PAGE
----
Mr. Gradgrind's way of raising children, is actually more like raising machines. He wanted his household, as well as his school to be run smoothly, “He intended every child in it to be a model—just as the young Gradginds were all models” (6). There was no room for individuality, and no room for love. The narrator explains the type of training that the young Gradgrinds had as starting from their very beginning. It seems as if the only reason Gradgrind procreated was to make little carbon copies of himself. The narrator even adds a wonderful metaphor that is explained through the children's studies of geology, “and the specimens were all arranged and labeled, and the bits of stone and ore looked as though they might have been broken from the parent substances by those tremendously hard instruments their own names” (8). This particular statement from the narrator seems to describe this family perfectly. They are all stone, hard and cold, and the children are simply broken off from the parent, the actual substance is exactly the same. This is what Gradgrind wanted for his family.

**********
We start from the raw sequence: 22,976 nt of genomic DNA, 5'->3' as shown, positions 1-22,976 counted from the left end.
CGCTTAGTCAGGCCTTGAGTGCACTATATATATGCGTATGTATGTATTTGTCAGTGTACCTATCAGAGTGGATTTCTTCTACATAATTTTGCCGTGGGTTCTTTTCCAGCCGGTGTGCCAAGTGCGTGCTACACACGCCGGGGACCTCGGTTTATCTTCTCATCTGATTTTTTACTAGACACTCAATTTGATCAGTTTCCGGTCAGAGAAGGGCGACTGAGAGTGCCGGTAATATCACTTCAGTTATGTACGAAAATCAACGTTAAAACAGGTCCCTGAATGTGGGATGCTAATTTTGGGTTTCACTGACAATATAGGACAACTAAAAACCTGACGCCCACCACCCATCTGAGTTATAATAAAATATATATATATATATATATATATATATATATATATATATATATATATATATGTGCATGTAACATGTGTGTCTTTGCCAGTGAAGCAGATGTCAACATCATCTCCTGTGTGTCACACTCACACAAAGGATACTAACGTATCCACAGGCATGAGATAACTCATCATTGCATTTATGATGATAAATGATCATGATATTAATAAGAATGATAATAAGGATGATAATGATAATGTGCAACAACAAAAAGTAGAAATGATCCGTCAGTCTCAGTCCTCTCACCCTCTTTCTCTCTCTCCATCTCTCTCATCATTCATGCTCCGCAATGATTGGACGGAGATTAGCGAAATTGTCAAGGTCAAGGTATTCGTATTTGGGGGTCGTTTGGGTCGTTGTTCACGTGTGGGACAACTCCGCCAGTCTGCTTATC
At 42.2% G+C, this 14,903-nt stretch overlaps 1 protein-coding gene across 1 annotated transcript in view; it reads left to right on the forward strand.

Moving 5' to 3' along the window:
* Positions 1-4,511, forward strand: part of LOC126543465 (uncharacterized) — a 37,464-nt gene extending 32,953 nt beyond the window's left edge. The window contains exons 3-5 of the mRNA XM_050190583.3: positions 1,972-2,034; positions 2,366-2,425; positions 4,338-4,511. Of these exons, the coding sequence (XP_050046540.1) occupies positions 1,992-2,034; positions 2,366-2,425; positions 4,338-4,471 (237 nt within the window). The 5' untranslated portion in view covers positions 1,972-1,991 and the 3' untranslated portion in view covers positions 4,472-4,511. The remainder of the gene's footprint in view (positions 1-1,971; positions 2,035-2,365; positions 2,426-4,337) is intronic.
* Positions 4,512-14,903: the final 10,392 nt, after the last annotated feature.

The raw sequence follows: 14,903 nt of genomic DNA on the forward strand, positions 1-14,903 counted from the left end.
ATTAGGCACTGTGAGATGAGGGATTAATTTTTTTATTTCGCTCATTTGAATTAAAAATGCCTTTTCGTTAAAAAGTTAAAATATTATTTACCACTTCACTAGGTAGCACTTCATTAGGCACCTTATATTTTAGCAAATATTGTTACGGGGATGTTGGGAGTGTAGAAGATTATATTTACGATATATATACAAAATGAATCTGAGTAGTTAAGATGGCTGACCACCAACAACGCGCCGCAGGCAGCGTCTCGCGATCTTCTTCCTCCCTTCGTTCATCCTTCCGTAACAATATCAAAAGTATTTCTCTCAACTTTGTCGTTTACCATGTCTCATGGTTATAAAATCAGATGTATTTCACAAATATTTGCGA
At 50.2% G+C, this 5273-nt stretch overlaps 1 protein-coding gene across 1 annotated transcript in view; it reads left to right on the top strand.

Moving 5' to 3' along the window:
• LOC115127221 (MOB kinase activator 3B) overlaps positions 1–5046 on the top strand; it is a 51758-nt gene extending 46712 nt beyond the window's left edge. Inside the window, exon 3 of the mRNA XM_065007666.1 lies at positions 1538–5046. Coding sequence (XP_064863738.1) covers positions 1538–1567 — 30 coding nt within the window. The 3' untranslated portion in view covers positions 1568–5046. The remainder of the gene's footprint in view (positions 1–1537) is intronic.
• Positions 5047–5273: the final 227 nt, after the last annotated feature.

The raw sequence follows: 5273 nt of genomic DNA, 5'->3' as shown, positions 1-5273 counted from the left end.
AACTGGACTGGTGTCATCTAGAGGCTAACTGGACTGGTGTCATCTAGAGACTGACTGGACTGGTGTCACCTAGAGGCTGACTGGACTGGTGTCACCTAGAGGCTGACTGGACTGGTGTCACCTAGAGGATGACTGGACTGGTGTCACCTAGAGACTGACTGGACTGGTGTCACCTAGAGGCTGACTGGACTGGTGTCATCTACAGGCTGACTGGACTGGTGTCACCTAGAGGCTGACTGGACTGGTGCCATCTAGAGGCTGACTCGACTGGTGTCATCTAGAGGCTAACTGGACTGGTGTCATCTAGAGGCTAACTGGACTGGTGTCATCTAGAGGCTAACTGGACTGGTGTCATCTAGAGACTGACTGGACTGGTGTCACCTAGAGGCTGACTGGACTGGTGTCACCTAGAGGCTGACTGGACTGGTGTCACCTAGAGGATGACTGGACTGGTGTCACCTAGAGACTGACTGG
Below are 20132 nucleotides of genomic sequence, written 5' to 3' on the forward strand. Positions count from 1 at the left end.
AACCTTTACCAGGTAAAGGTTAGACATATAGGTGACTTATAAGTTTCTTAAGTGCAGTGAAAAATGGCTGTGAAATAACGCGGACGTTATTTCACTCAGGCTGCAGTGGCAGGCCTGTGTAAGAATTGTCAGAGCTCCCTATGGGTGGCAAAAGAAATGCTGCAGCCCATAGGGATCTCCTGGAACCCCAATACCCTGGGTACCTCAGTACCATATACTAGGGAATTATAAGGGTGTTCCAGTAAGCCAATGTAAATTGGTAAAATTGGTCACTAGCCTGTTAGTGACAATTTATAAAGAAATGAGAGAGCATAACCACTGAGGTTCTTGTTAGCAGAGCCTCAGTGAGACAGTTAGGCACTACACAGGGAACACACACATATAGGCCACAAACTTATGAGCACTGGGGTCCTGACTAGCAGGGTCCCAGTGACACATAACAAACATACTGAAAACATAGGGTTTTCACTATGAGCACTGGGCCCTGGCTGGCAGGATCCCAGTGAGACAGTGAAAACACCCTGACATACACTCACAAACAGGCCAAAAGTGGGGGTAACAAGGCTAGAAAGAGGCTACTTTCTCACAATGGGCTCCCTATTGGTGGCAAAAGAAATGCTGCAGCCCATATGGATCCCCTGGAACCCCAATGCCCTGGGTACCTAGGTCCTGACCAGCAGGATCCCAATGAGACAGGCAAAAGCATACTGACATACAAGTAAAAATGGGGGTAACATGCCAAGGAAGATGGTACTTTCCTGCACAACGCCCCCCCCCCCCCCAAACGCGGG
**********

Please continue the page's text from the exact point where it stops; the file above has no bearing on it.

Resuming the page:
Even within the strict, emotionless walls of Stone Lodge, some attachments were made. Throughout the story Louisa feels a special bond with Tom. This is an extremely important aspect of Louisa because he is the only person that she feels anything even resembling sentiment toward until her break down. As siblings growing up, relatively close in age, they were likely to form a bond. Even at an early age, when their minds were filled with nothing but facts, Tom and Louisa share what minor emotions they do have while sitting together near the fire. Louisa feels the weight of a presumed responsibility over Tom because she is his older sister. She expresses this to him one evening when they are alone, “ 'as I get older, and nearer growing up, I often sit wondering here, and thin how unfortunate it is for me that I can't reconcile you to home better than I am able to do. I don't know what other girls know. I can't play to you, or sing to you. I can't talk to you so as to lighten your mind'” (38). This statement shows that Louisa knows that she is missing something, but she feels as if she does not even stand a chance of obtaining it. While this relationship between Tom and Louisa seems to be the only thing keeping Louisa human for much of the novel, he ends up using her completely because he is void of all sentiment as well.